The mountains and hills may crumble,~Isaiah 54:10 (GNT)
but my love for you will never end;
I will keep forever my promise of peace,
So says the Lord who loves you.
Evidence of the winter freeze last month in Texas still is apparent.
Our hummingbirds are gone.
Before the freeze, more than one dainty bird drank his fill from our hummingbird feeder hanging off the deck.
No birds came for a sip of sweet nectar for three weeks after the freeze. One hearty bird arrived Sunday; I suspect he was migrating north, and we were only a rest stop.
The trees in the cedar forest in which we live suffered lost limbs, broken by the weight of the ice, many of which still hang limply from their bodies. There simply hasn’t been enough time for the housing development’s maintenance workers to prune them all.
The palm trees, planted on fancy estates around Lake Travis, are definitely dead, and cacti all over may not be dead but they are much worse for wear.
I believe this is a Century plant, agave americana, a unique succulent plant native to Mexico. They received the name Century plant because it was believed that they flowered every hundred years. In fact, most plants bloom in 20 to 30 years.
Century plant cacti are used like shrubbery around here. Before the freeze, they reminded me of Audrey II, the man-eating plant from Little Shop of Horrors.
Now look at them. Theoretically, one can trim the dead leaves, but I think a lot of them are goners. They may never get their chance to bloom.
Elsewhere in the aftermath, I read news stories about the untenable state of Texas’ power grid, I hear news of armadillo infestations (only in Texas), and I see Facebook posts with smiling women wrapped in towels, grateful recipients of finally operational showers.
For most of us, life in Texas is back to normal. Temperatures now in March reach into the seventies and sometimes eighties, and it’s warm enough at dawn that I can do yoga on the deck.
But it was dicey there for a week in February.
It never got below zero in the Austin area.
A hearty Minnesota might scoff. If you’re from Minnesota, it’s not even winter until it gets below zero. Twenty above is practically spring like.
But 20 degrees with snow for a week in Austin is cataclysmic.
Homes are not built to retain heat. Pipes are not insulated for prolonged cold. Road crews do not invest in tons of salt they may never use. Drivers who have never experienced icy or snow-covered roads don’t know how to drive in it.
My Beloved and I holed up in our condo for that week. Fortunately, we had an abundance of groceries, and my quick-thinking husband had the presence of mind to fill the bathtub when we still had running water.
We endured intermittent power outages for four days and no running water for six. Wearing two spring jackets and socks for mittens, I ventured out to check the mail once only to discover that snow and gloom of night was preventing these couriers from their appointed rounds, too.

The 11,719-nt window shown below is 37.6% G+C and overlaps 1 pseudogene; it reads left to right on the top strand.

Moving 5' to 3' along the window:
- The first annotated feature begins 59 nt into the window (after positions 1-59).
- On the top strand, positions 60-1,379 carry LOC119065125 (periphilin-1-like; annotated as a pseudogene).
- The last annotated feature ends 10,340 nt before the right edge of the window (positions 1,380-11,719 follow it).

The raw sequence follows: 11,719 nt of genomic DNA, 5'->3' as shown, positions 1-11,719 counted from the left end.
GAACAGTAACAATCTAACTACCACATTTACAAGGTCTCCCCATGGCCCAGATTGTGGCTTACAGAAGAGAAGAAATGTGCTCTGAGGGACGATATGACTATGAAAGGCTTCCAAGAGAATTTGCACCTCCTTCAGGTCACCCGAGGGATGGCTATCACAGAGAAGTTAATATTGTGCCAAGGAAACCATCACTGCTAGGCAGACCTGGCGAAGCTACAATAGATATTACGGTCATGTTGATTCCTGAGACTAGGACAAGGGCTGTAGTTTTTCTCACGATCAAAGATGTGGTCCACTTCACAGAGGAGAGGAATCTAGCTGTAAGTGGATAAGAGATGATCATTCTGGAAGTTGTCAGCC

I flinched every time the power went out, worrying about whether the coffee maker had finished its work, and my greasy, unwashed hair was horrifying. The dirty dishes in the sink haunted me a little, but I reminded myself I was a tough Minnesota native. Who needs first-world luxuries?! I was proud of how I was surviving a Texas winter storm disaster!
But as I was vacuuming the morning we hoped to get water—doing whatever cleaning I could in anticipation of getting water to do more cleaning—I started weeping when I took a break to look at memes on Facebook and listen to Fun’s “Some Nights.”
Why would a 2012 pop song make me cry?
Well, “Some Nights” is about existential angst, so there’s that, but it was a matter of timing, not import. When I heard the song, I felt like I was on a ledge with nothing to hold on to. I was stressed out—about simple things, I fully admit, like laundry and no TV—and I had been denying my stress for days. “I’m tough, I’m OK, it could be worse.”
The tears were cathartic.
A few hours later, my Beloved and I had a big, stupid fight about who would shower first. Not that we each wanted to go first, but we fought to let the other one go first. How dumb. For me, the yelling was, again, further evidence that we hadn’t been processing what we were feeling.
Disaster requires coping. Denial is a powerful coping mechanism, and it’s the go-to tool in my self-protection toolbox.
Unfortunately for the hummingbirds and cedar trees and cacti, denying the truth of the cold weather didn’t save them.
Though the mountains may crumble (and my greasy hair may hang limp), a greater presence remained through it all offering gifts of peace and love.
And I was reminded, sometimes I am the mountain.